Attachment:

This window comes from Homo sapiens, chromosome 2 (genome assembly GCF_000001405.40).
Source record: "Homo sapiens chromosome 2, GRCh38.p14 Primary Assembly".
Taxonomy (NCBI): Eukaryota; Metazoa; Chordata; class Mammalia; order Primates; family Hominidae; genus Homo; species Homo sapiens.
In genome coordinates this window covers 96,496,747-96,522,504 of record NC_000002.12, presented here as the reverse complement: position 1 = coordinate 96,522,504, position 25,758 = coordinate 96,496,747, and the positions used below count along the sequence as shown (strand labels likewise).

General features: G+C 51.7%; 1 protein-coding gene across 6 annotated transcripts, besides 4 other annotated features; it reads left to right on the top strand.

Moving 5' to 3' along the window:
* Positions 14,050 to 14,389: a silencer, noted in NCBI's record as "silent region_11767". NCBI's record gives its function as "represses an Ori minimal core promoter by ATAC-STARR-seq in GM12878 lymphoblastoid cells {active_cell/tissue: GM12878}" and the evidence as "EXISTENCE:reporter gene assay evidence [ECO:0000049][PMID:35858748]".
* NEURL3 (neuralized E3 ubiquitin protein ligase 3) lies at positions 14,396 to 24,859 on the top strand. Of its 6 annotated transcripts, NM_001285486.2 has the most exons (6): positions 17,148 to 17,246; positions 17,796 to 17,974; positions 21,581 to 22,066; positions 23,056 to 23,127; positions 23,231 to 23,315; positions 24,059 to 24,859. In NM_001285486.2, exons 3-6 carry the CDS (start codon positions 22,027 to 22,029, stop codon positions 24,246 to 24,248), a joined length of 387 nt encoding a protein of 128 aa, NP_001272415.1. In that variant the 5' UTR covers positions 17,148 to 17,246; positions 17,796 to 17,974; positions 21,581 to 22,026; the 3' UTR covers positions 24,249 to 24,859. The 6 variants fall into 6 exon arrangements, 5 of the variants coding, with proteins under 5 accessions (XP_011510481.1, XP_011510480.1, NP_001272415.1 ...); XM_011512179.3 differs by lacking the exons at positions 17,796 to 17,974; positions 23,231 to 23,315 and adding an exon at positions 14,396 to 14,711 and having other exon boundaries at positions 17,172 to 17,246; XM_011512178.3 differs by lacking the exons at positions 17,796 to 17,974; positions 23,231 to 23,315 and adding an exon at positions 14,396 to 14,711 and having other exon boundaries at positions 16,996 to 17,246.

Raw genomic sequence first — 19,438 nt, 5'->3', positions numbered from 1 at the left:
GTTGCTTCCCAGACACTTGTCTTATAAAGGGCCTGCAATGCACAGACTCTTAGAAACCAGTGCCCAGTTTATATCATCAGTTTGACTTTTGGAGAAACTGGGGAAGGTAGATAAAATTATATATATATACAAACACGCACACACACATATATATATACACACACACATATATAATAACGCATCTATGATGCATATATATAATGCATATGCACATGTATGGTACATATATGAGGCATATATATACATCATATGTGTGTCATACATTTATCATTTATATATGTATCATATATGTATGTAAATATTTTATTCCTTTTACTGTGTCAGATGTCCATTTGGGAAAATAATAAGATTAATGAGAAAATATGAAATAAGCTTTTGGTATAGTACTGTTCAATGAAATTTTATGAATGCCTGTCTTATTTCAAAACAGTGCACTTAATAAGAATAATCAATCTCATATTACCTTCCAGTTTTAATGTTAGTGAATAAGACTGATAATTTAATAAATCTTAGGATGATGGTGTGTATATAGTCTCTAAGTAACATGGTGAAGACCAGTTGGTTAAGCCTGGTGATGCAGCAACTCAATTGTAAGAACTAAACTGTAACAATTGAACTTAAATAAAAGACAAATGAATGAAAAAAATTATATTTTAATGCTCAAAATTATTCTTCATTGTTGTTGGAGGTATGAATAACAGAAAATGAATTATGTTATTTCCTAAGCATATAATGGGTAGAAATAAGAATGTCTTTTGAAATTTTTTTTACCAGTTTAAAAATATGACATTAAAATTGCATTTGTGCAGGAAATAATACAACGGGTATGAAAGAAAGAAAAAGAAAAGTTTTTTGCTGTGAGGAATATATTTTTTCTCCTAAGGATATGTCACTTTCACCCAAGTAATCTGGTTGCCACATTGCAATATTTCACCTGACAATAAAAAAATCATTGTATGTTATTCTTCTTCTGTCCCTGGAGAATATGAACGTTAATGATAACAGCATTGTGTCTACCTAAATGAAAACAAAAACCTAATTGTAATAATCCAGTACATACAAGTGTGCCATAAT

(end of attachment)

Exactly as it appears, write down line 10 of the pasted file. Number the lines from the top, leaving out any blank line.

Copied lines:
GTTGCTTCCCAGACACTTGTCTTATAAAGGGCCTGCAATGCACAGACTCTTAGAAACCAGTGCCCAGTTTATATCATCAGTTTGACTTTTGGAGAAACTGGGGAAGGTAGATAAAATTATATATATATACAAACACGCACACACACATATATATATACACACACACATATATAATAACGCATCTATGATGCATATATATAATGCATATGCACATGTATGGTACATATATGAGGCATATATATACATCATATGTGTGTCATACATTTATCATTTATATATGTATCATATATGTATGTAAATATTTTATTCCTTTTACTGTGTCAGATGTCCATTTGGGAAAATAATAAGATTAATGAGAAAATATGAAATAAGCTTTTGGTATAGTACTGTTCAATGAAATTTTATGAATGCCTGTCTTATTTCAAAACAGTGCACTTAATAAGAATAATCAATCTCATATTACCTTCCAGTTTTAATGTTAGTGAATAAGACTGATAATTTAATAAATCTTAGGATGATGGTGTGTATATAGTCTCTAAGTAACATGGTGAAGACCAGTTGGTTAAGCCTGGTGATGCAGCAACTCAATTGTAAGAACTAAACTGTAACAATTGAACTTAAATAAAAGACAAATGAATGAAAAAAATTATATTTTAATGCTCAAAATTATTCTTCATTGTTGTTGGAGGTATGAATAACAGAAAATGAATTATGTTATTTCCTAAGCATATAATGGGTAGAAATAAGAATGTCTTTTGAAATTTTTTTTACCAGTTTAAAAATATGACATTAAAATTGCATTTGTGCAGGAAATAATACAACGGGTATGAAAGAAAGAAAAAGAAAAGTTTTTTGCTGTGAGGAATATATTTTTTCTCCTAAGGATATGTCACTTTCACCCAAGTAATCTGGTTGCCACATTGCAATATTTCACCTGACAATAAAAAAATCATTGTATGTTATTCTTCTTCTGTCCCTGGAGAATATGAACGTTAATGATAACAGCATTGTGTCTACCTAAATGAAAACAAAAACCTAATTGTAATAATCCAGTACATACAAGTGTGCCATAAT